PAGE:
The first day in Edinburgh must have impressed you with so many things you discovered: a medieval castle, a hill with almost Greek monuments, you learned to pronounce Edinburgh like Edinburgh… you’re almost a local.
For this second full day I have prepared some things that from my point of view are also very interesting, so we better start that there is no time to lose!
Climb Arthur Seat
We started the day climbing another hill, although this one is a little more difficult than Calton Hill. It is at the foot of the Royal Mile although it can be seen from many places in Edinburgh for its high altitude: Arthur Seat!
It depends on your fitness and how fast you walk (or how many times you stop to take pictures) it will take between two and three hours to get up and down. To this you have to add the time you will be upstairs, contemplating the beautiful views: on clear days you can see even the sea!
Visit to the Scottish Parliament
After Arthur Seat, my recommendation is to visit the Scottish Parliament. This visit must be booked in advance on the website due to the security surrounding this building. Guided tours are available in English or free, both free of charge.
As a curiosity, I tell you that the architect who designed this building is the Spaniard Enric Miralles and that when you see it for the first time it may seem like one of the most modern and incomprehensible works, but after doing the guided tour, it will become one of your favourite places in the city… especially if you are a fan of architecture and the messages hidden between beams like me.
At this point, I recommend a break for lunch and rest after the morning hustle and bustle. I’m sure you’ve been wanting to try some of the restaurants I recommended the first day, so I’ll let you check the list and decide on one. Remember you can’t leave Scotland without taking haggis (and there’s also vegetarian so don’t make excuses!).
In the afternoon, my suggestion is to visit the National Museum of Scotland, which is free of charge. You must have seen it from the outside during the tour we suggested at the beginning of the post, right next to Bobby, the city dog.
This museum is definitely one of those worth entering.
What to see will depend on how much time you have, although some must-see jewels are Darwin’s notebooks, Flemming’s notebooks, Dolly’s sheep and Watt’s steam engine.
This museum has a roof terrace with interesting views of Edinburgh. It also has a restaurant called “The Tower” upstairs, which offers meals but also the traditional “afternoon tea” that you can take as a succulent snack.
Another museum I recommend you go see, though more briefly than the National Museum is the National Art Gallery of Scotland. It is located in Princes St and access is free. The neoclassical building is beautiful and not too big inside so you can visit it in an hour or less, it depends on your artistic passion.
Britannia, the queen’s boat
After the museum you can take bus number 22, which has several stops at Princes St to go to Leith, the famous Edinburgh harbour.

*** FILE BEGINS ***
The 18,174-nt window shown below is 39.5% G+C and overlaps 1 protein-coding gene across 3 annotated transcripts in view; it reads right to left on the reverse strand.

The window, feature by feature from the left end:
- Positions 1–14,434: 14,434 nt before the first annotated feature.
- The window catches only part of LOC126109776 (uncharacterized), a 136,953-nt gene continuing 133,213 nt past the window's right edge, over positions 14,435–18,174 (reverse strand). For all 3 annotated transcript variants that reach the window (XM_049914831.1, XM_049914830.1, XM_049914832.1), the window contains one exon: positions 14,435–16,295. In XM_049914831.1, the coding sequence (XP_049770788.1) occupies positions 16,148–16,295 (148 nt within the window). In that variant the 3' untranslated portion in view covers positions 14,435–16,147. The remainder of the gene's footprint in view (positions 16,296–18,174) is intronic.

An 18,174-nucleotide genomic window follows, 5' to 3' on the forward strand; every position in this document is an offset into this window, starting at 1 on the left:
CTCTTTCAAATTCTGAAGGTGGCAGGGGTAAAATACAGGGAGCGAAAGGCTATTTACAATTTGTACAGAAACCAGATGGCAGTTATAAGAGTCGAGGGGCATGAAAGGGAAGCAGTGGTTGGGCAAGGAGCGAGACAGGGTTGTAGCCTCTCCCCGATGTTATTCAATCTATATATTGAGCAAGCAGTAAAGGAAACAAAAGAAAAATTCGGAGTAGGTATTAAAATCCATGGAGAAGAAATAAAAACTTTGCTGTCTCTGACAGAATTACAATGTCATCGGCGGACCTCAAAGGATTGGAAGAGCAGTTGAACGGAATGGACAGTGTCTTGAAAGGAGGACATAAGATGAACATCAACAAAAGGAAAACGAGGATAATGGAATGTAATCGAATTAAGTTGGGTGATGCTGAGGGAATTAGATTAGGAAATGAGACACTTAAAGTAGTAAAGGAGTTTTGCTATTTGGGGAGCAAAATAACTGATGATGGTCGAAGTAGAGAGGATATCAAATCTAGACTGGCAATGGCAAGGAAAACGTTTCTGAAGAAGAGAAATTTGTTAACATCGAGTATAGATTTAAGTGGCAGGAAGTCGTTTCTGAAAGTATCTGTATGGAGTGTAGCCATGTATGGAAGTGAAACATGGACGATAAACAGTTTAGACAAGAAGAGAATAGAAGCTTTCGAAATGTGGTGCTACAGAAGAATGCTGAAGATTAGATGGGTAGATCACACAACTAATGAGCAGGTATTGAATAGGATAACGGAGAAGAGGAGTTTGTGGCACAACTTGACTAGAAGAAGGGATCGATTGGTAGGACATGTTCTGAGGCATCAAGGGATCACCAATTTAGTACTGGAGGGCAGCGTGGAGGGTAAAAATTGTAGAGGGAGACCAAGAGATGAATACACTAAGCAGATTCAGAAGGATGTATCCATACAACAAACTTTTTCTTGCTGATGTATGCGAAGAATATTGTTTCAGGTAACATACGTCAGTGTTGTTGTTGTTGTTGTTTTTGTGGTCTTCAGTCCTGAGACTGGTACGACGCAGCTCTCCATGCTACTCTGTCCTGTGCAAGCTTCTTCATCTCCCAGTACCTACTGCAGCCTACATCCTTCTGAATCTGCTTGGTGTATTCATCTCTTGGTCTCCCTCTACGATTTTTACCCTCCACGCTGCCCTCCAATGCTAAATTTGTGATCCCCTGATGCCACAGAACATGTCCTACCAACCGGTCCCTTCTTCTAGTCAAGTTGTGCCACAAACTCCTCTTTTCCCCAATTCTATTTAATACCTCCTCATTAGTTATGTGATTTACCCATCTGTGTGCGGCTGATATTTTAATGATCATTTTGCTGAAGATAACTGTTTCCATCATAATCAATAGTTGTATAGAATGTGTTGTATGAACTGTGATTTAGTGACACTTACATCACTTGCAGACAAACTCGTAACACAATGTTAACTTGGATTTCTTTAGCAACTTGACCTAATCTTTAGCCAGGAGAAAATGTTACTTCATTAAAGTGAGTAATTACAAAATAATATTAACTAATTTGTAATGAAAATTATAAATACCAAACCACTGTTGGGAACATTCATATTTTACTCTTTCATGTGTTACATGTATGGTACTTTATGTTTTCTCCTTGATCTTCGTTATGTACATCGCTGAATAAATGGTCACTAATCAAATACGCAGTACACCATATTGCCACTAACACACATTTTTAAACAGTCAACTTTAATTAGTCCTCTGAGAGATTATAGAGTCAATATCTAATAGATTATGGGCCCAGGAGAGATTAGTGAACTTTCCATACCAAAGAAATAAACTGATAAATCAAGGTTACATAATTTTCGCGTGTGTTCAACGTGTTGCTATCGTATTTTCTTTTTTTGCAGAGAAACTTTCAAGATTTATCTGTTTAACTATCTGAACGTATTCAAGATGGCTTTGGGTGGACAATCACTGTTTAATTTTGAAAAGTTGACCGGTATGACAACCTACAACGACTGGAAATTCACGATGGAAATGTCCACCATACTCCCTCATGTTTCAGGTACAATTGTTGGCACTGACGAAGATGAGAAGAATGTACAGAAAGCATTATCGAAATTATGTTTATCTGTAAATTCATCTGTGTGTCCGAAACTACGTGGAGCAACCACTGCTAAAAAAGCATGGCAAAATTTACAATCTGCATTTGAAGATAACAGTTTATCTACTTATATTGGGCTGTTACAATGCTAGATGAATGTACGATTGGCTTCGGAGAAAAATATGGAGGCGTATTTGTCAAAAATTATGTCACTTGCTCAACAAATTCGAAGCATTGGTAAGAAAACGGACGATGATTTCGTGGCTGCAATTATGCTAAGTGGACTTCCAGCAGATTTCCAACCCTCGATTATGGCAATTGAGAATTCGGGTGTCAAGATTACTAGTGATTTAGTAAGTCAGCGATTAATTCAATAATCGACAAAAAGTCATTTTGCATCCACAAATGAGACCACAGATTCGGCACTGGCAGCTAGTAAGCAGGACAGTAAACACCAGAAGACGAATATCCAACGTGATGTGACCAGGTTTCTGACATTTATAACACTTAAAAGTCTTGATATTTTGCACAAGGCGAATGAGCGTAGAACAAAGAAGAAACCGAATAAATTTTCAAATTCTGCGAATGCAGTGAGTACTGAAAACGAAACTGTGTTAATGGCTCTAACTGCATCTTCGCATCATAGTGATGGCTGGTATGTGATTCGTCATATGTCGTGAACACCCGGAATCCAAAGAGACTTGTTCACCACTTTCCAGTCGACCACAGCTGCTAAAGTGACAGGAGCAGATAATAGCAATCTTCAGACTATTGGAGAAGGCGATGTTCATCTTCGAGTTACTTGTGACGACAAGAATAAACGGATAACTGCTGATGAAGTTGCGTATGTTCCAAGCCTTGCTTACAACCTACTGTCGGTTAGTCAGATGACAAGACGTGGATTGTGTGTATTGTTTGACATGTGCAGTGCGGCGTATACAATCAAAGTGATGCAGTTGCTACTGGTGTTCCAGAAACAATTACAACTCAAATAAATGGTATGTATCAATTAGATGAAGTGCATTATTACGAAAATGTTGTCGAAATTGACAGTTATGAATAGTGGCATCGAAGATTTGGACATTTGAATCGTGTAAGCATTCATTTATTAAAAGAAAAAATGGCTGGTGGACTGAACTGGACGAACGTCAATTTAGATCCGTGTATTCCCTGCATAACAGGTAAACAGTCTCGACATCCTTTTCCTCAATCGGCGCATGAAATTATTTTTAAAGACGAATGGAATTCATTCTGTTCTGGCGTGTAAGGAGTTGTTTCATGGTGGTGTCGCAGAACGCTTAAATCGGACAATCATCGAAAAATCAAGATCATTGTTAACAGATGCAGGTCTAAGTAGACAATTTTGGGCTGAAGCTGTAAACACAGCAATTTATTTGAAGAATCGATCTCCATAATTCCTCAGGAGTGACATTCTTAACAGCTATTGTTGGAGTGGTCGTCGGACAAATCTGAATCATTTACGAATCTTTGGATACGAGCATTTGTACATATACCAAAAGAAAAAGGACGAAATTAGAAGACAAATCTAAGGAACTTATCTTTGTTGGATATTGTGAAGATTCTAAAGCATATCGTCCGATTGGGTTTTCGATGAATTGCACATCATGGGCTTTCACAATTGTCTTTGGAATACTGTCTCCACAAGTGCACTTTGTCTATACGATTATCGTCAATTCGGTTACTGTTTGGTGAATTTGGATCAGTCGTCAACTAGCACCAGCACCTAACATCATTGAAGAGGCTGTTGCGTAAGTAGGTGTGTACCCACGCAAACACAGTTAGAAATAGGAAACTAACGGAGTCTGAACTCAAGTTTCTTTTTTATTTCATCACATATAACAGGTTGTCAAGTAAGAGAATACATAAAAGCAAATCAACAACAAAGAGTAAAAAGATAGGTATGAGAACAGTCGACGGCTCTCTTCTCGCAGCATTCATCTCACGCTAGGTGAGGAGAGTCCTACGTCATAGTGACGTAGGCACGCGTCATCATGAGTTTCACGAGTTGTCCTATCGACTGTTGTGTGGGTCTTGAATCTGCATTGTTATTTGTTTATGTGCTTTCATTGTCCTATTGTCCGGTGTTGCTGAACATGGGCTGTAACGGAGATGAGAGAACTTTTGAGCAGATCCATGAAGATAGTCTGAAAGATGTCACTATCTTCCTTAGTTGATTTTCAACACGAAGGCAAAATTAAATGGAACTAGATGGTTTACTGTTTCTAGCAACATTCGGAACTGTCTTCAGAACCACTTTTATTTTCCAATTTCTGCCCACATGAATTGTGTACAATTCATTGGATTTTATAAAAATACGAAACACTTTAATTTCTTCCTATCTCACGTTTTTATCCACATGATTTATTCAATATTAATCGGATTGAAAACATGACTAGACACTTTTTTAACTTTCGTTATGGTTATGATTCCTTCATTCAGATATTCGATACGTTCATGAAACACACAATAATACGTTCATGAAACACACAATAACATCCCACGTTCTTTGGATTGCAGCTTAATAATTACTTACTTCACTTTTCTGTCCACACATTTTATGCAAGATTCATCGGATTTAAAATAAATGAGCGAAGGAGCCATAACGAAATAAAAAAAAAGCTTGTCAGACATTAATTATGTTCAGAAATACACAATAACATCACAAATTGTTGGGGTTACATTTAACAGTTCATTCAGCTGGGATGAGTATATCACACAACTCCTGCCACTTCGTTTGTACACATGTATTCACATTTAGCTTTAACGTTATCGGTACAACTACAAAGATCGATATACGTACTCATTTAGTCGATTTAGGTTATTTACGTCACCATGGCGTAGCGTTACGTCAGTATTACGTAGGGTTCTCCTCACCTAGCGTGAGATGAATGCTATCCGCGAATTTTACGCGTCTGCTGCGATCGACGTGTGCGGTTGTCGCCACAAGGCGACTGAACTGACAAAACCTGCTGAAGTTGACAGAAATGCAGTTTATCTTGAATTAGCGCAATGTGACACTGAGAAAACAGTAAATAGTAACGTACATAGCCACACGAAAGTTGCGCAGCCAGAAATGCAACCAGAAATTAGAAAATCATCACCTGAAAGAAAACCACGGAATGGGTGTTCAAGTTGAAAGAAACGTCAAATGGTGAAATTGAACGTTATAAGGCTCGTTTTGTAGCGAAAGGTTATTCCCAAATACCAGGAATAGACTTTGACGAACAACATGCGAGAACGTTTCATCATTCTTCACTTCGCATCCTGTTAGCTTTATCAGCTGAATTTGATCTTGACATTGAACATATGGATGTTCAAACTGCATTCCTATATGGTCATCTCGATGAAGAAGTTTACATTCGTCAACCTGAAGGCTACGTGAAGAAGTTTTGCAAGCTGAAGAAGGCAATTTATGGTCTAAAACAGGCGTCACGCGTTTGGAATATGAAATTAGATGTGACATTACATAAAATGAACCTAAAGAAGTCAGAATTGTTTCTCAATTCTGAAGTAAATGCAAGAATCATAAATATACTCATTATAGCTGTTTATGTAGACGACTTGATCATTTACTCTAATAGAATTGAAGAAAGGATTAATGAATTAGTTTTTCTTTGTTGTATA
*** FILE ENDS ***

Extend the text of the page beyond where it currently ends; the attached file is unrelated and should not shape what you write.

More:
Walking its streets and appreciating how the city changes is one of my favorite activities. In addition, in this port is the Britannia, which was Queen Elizabeth’s ship for her sea voyages for many years.
To see its interior you have to pay an entrance fee but I think it is worth it, as its rooms and stays show the day to day life of the crew as well as the luxuries enjoyed by travellers sailing with the Queen!
A sweet snack
And if you dare to go all the way to Leith, I strongly recommend that you stop for coffee at Mimis Bakery. They have a shop in Leith itself and it is one of the most famous places in Edinburgh to have a piece of the menu and a coffee, or as they say in Edinburgh, “coffee and cake”.
There are all kinds of flavours and forms, including vegetarian and vegan alternatives… but the classic that everyone should try when visiting the UK is undoubtedly the “Victoria Sponge”.
Walking and shopping
To get back to the centre, it is best to take bus number 22 again, which will take you back to Princes St. Petersburg.
If it’s not too late yet and you have time, you can stroll through one of the most popular streets in the new part of the city, George St. There are plenty of shops where you can stop to buy a souvenir other than the typical souvenir (what about Anthropologie or Molton Brown?).
You can also go to Charlotte Square, where there is one of the places I like best in Edinburgh: a Georgian house preserved exactly as it was at the end of the 18th century. Admission costs £8 per person, but it’s worth seeing what British looks like in all things: nothing to do with the 18th century in other countries!
This last visit will have made your dinner time, so I’ll let you check the full list of restaurants I left you the first day so you can choose one.
And here I close the second day in Edinburgh! For travelers who have only been able to come for a weekend, I’m sure they’ll be tired, but I also think they’ve fallen in love with this beautiful city… in just 48 hours!
Summary of places visited on the second day
– The hill called Arthur Seat
– Scottish Parliament
– National Museum of Scotland
– National Art Gallery of Scotland
– Port of Leith and Brittany
– Georgian House